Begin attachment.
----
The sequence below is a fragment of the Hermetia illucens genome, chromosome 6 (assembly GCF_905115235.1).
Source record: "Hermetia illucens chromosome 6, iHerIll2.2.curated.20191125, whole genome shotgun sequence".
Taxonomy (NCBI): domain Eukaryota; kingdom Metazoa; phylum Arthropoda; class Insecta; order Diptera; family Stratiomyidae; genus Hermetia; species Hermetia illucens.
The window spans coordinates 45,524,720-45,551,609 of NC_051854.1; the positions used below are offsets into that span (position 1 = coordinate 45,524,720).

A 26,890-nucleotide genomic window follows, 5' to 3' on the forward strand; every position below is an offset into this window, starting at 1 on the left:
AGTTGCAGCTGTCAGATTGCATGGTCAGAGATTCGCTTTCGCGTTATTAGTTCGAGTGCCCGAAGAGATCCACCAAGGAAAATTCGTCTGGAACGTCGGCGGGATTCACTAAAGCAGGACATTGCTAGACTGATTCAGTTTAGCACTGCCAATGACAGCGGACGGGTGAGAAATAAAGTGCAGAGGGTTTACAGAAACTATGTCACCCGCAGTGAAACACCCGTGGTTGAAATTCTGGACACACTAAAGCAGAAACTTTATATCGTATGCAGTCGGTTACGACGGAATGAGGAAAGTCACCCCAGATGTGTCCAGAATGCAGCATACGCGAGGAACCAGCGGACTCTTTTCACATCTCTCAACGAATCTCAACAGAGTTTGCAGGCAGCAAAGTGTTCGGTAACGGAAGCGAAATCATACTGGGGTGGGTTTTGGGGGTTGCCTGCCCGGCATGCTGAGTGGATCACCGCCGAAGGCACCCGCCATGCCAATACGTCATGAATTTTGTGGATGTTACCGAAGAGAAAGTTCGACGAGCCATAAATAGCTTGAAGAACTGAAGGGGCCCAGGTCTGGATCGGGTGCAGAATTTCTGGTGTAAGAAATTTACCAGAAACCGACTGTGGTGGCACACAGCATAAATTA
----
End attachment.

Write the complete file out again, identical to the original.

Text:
The sequence below is a fragment of the Hermetia illucens genome, chromosome 6 (assembly GCF_905115235.1).
Source record: "Hermetia illucens chromosome 6, iHerIll2.2.curated.20191125, whole genome shotgun sequence".
Taxonomy (NCBI): domain Eukaryota; kingdom Metazoa; phylum Arthropoda; class Insecta; order Diptera; family Stratiomyidae; genus Hermetia; species Hermetia illucens.
The window spans coordinates 45,524,720-45,551,609 of NC_051854.1; the positions used below are offsets into that span (position 1 = coordinate 45,524,720).

A 26,890-nucleotide genomic window follows, 5' to 3' on the forward strand; every position below is an offset into this window, starting at 1 on the left:
AGTTGCAGCTGTCAGATTGCATGGTCAGAGATTCGCTTTCGCGTTATTAGTTCGAGTGCCCGAAGAGATCCACCAAGGAAAATTCGTCTGGAACGTCGGCGGGATTCACTAAAGCAGGACATTGCTAGACTGATTCAGTTTAGCACTGCCAATGACAGCGGACGGGTGAGAAATAAAGTGCAGAGGGTTTACAGAAACTATGTCACCCGCAGTGAAACACCCGTGGTTGAAATTCTGGACACACTAAAGCAGAAACTTTATATCGTATGCAGTCGGTTACGACGGAATGAGGAAAGTCACCCCAGATGTGTCCAGAATGCAGCATACGCGAGGAACCAGCGGACTCTTTTCACATCTCTCAACGAATCTCAACAGAGTTTGCAGGCAGCAAAGTGTTCGGTAACGGAAGCGAAATCATACTGGGGTGGGTTTTGGGGGTTGCCTGCCCGGCATGCTGAGTGGATCACCGCCGAAGGCACCCGCCATGCCAATACGTCATGAATTTTGTGGATGTTACCGAAGAGAAAGTTCGACGAGCCATAAATAGCTTGAAGAACTGAAGGGGCCCAGGTCTGGATCGGGTGCAGAATTTCTGGTGTAAGAAATTTACCAGAAACCGACTGTGGTGGCACACAGCATAAATTA